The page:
Saturday April 13th.

The City of Cleveland Heights is holding a Spring Egg Hunt for children ages 1-9, Saturday, April 13, at 10:00 am (SHARP!) in the Forest Hill Park Meadow (near the playground). The event is FREE!


CLICK HERE for resident Dick Secor’s detailed map of the park, showing location of the meadow as well as playgrounds, trails, lakes, parking lots and many other features of the 235 acre park that you can plan on enjoying at future visits to the park.

Children should wear old clothes and boots in case of inclement weather and must bring their own bags or egg baskets. Registration deadline is April 12; call 216-691-7373. 

You are asked to contribute a nonperishable food item to be donated to the Heights Emergency Food Center. (Note: if the weather is severe the day of the hunt, the program may be moved to the Forest Hill Tennis Courts or inside the Community Center. Call 216-691-7373 the day of the event for information). 




After years of controversy caused by a few residents spreading misinformation about FHHO being illegal and not even being an HOA because it was not functioning as an Ohio Planned Community (OPL) and was not using bylaws written according to the Ohio Planned Community Law (OPCL), the FHHO bylaws committee recommended to the Executive Committee that the Association engage an attorney who could perform an analysis of our covenants - the document which determines whether we qualify as an Ohio Planned Community, and provide an opinion on whether we qualify as an OPC and if so whether we can use any of the tools provided by OPCL. Bids were obtained from three different law firms and a recommendation of Ken Kuehnle, a highly qualified Columbus attorney to perform the analysis made to the board. Mr. Kuehnle’s analysis clearly establishes that our bylaws must be written according to ORC-1702, the law that FHHO has always used for its governance.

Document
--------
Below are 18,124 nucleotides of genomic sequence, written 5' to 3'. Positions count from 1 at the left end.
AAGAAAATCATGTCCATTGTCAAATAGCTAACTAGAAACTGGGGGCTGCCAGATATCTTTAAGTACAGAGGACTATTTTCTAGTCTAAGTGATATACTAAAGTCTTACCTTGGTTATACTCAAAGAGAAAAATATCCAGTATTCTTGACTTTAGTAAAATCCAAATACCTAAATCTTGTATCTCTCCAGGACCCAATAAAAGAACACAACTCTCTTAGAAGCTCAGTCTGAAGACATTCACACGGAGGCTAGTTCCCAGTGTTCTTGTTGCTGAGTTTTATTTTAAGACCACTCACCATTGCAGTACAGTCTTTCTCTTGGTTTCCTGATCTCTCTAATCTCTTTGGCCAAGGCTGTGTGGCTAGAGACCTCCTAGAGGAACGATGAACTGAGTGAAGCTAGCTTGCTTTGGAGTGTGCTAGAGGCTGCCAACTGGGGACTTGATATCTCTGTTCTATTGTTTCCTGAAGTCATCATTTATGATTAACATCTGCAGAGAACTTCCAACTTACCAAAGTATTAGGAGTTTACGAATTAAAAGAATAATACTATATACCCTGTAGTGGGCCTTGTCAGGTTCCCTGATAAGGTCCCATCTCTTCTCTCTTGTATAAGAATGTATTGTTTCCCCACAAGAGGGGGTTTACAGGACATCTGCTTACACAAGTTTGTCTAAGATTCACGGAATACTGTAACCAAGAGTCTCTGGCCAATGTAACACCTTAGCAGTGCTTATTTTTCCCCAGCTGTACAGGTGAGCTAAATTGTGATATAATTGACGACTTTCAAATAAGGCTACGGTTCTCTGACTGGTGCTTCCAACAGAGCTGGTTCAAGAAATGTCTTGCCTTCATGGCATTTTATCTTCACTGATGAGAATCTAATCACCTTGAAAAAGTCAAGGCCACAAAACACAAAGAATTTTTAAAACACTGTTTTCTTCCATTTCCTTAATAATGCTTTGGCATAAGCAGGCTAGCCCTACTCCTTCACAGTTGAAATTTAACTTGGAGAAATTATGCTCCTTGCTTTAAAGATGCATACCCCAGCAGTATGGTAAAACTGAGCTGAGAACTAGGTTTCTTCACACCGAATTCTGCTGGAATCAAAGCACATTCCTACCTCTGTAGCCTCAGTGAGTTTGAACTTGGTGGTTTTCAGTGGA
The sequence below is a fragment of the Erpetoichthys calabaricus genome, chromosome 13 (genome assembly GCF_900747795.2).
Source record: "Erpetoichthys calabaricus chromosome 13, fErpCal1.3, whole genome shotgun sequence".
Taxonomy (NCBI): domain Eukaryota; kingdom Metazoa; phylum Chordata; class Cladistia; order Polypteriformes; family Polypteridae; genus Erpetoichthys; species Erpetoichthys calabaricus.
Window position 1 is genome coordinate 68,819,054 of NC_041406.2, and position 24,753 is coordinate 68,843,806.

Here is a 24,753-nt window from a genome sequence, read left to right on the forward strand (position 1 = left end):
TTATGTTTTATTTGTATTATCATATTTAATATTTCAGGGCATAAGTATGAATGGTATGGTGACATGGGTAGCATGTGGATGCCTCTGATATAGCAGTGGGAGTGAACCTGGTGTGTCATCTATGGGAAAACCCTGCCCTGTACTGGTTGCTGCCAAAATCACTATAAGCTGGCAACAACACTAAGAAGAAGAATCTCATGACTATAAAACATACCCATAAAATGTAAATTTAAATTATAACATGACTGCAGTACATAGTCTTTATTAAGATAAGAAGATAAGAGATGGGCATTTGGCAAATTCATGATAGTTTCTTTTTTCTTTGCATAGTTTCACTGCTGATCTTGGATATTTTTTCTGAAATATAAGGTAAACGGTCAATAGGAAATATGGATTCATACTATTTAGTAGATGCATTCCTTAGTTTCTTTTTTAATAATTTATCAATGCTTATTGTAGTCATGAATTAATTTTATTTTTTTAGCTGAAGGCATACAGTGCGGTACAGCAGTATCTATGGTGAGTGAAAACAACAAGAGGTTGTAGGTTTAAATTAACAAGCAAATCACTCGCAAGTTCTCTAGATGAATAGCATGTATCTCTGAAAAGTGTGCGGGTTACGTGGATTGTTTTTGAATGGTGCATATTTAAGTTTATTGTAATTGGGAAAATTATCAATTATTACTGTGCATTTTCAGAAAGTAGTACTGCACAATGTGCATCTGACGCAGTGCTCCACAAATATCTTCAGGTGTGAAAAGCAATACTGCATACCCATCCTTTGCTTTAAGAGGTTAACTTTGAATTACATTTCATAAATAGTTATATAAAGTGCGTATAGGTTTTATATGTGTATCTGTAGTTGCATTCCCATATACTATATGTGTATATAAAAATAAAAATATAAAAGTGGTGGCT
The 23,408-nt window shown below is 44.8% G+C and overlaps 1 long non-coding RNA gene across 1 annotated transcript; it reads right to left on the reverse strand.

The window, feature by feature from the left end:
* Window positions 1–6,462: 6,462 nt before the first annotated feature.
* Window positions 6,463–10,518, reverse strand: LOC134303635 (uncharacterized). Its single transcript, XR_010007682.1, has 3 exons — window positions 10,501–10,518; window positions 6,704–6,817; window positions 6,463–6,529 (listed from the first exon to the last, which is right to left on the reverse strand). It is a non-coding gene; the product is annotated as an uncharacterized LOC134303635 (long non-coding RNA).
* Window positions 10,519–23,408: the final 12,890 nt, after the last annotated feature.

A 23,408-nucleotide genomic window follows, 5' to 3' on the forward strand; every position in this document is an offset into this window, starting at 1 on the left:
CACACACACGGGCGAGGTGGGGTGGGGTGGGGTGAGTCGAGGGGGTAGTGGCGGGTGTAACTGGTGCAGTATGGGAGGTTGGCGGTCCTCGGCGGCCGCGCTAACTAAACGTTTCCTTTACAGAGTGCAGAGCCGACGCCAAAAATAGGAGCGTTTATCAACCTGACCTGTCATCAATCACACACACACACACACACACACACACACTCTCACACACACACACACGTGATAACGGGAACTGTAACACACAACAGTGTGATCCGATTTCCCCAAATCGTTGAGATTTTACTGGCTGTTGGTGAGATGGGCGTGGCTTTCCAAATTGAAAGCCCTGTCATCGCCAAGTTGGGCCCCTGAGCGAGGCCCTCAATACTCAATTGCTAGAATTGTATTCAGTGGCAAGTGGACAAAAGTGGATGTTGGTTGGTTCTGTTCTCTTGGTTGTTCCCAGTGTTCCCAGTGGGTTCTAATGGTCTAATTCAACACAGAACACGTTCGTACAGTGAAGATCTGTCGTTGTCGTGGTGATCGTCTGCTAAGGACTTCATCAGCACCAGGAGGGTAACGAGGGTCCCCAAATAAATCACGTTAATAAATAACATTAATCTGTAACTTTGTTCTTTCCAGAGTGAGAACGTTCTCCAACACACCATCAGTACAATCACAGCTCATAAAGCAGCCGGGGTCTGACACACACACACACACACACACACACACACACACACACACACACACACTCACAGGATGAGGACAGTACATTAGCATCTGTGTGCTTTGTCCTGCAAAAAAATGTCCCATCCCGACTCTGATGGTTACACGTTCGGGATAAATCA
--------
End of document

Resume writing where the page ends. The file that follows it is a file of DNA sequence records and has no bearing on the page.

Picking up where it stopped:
For the legal opinion received from Mr. Kuehnle, CLICK HERE



Our Annual Members’ Meeting, was held on Tuesday, December 11th, 6:30pm at Forest Hill Presbyterian Church.


Trustee Elections

Trustees for 2019 were elected by the members. For the list of new trustees CLICK HERE.


Our speaker for the evening was Ken Kuehnle, the attorney from Columbus who we had engaged to provide an analysis of our covenants and opinion on whether, we could use any parts of the Ohio Planned Community Law (OPCL) in our governance (See below for more details). His analysis, which you can read in full HERE, clearly established that FHHO does not qualify as an Ohio Planned Community. Despite a few technical difficulties, Mr Kuehnle was able to speak to us via FacetTime from Columbus, summarizing his professional background, the role he had played in working with the Ohio legislature while they were writing the 2010 Planned Community Law (OPCL), and several examples of case law over the subsequent 8 years in which HOAs, which did not qualify as planned communities based on their founding documents, had incorporated aspects of the OPCL into their bylaws and been successfully sued by members of the HOAs. He also discussed the reasons that our covenants do not allow us to qualify as a planned community and answered questions from the audience. He summarized by saying that his analysis of our covenants clearly establishes that our bylaws must be written according to ORC-1702, the chapter of the Ohio Revised Code for Non-Profits that FHHO has always used for its governance.